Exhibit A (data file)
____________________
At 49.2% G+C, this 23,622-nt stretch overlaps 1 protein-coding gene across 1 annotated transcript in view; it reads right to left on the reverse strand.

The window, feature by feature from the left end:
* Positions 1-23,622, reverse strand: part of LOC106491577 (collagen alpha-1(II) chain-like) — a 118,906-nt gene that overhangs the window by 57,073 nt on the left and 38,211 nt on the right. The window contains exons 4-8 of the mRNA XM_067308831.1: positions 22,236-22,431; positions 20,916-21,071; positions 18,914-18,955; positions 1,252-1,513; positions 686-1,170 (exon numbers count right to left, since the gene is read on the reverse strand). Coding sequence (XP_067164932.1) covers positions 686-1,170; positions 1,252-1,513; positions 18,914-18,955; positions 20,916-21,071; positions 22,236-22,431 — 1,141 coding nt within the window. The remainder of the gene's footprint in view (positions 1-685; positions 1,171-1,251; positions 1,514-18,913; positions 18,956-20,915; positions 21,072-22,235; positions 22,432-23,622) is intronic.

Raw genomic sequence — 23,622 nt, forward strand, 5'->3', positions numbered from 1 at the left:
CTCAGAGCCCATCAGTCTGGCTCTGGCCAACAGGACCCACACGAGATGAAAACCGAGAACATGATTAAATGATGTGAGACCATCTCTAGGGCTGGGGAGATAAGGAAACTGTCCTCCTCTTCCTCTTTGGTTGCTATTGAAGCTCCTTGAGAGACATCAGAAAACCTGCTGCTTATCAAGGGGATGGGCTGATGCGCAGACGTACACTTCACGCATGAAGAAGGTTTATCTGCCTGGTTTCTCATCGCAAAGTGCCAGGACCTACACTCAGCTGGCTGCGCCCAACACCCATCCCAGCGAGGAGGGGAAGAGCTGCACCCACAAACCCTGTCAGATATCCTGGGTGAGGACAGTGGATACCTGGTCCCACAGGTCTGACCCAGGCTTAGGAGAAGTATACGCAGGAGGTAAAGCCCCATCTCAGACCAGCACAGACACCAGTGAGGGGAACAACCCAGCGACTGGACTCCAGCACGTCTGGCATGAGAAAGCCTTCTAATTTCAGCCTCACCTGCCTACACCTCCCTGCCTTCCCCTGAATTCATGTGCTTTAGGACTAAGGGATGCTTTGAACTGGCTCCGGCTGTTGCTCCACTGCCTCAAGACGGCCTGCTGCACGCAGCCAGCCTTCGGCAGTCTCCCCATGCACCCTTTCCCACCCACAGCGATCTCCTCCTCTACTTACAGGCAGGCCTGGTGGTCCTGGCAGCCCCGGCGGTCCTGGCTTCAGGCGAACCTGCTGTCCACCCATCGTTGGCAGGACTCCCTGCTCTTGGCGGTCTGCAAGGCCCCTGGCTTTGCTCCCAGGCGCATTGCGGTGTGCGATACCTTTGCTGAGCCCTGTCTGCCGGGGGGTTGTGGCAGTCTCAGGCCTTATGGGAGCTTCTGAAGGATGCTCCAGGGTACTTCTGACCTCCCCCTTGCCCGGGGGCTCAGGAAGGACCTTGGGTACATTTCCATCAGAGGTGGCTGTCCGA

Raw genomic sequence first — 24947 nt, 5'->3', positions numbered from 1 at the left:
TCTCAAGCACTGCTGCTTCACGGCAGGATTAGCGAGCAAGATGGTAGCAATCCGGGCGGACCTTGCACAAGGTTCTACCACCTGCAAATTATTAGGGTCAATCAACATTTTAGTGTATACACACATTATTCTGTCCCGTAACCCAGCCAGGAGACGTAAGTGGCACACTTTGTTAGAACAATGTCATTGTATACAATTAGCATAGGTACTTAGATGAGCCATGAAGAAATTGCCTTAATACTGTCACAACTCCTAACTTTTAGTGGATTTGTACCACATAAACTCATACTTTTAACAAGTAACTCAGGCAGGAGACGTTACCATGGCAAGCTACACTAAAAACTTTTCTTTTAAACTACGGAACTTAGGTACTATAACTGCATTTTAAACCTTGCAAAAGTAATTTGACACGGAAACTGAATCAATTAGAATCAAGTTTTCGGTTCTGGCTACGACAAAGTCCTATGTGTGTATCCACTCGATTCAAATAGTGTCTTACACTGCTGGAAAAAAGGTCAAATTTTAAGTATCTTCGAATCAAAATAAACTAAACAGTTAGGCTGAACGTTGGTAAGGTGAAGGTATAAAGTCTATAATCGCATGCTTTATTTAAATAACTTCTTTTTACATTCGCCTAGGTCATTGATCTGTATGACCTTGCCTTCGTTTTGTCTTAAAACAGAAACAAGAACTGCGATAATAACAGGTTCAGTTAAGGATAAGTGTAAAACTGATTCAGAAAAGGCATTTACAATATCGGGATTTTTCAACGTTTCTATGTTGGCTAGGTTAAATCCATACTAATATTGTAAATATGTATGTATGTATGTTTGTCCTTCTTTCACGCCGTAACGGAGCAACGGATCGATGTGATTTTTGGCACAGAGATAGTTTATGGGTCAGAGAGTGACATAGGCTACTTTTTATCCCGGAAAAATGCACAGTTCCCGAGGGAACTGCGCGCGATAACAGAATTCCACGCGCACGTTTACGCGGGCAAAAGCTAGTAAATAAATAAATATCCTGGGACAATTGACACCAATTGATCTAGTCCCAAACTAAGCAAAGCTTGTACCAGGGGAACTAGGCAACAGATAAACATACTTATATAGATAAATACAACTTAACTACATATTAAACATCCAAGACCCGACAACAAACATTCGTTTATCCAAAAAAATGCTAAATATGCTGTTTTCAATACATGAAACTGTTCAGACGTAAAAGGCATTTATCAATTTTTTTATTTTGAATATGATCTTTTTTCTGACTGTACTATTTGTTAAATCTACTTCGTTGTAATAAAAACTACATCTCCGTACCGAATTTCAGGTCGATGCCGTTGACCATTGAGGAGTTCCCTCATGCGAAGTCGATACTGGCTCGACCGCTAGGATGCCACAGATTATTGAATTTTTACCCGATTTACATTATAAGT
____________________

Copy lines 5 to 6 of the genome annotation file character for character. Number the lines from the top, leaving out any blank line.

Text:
CTCAGAGCCCATCAGTCTGGCTCTGGCCAACAGGACCCACACGAGATGAAAACCGAGAACATGATTAAATGATGTGAGACCATCTCTAGGGCTGGGGAGATAAGGAAACTGTCCTCCTCTTCCTCTTTGGTTGCTATTGAAGCTCCTTGAGAGACATCAGAAAACCTGCTGCTTATCAAGGGGATGGGCTGATGCGCAGACGTACACTTCACGCATGAAGAAGGTTTATCTGCCTGGTTTCTCATCGCAAAGTGCCAGGACCTACACTCAGCTGGCTGCGCCCAACACCCATCCCAGCGAGGAGGGGAAGAGCTGCACCCACAAACCCTGTCAGATATCCTGGGTGAGGACAGTGGATACCTGGTCCCACAGGTCTGACCCAGGCTTAGGAGAAGTATACGCAGGAGGTAAAGCCCCATCTCAGACCAGCACAGACACCAGTGAGGGGAACAACCCAGCGACTGGACTCCAGCACGTCTGGCATGAGAAAGCCTTCTAATTTCAGCCTCACCTGCCTACACCTCCCTGCCTTCCCCTGAATTCATGTGCTTTAGGACTAAGGGATGCTTTGAACTGGCTCCGGCTGTTGCTCCACTGCCTCAAGACGGCCTGCTGCACGCAGCCAGCCTTCGGCAGTCTCCCCATGCACCCTTTCCCACCCACAGCGATCTCCTCCTCTACTTACAGGCAGGCCTGGTGGTCCTGGCAGCCCCGGCGGTCCTGGCTTCAGGCGAACCTGCTGTCCACCCATCGTTGGCAGGACTCCCTGCTCTTGGCGGTCTGCAAGGCCCCTGGCTTTGCTCCCAGGCGCATTGCGGTGTGCGATACCTTTGCTGAGCCCTGTCTGCCGGGGGGTTGTGGCAGTCTCAGGCCTTATGGGAGCTTCTGAAGGATGCTCCAGGGTACTTCTGACCTCCCCCTTGCCCGGGGGCTCAGGAAGGACCTTGGGTACATTTCCATCAGAGGTGGCTGTCCGA

Raw genomic sequence first — 24947 nt, 5'->3', positions numbered from 1 at the left: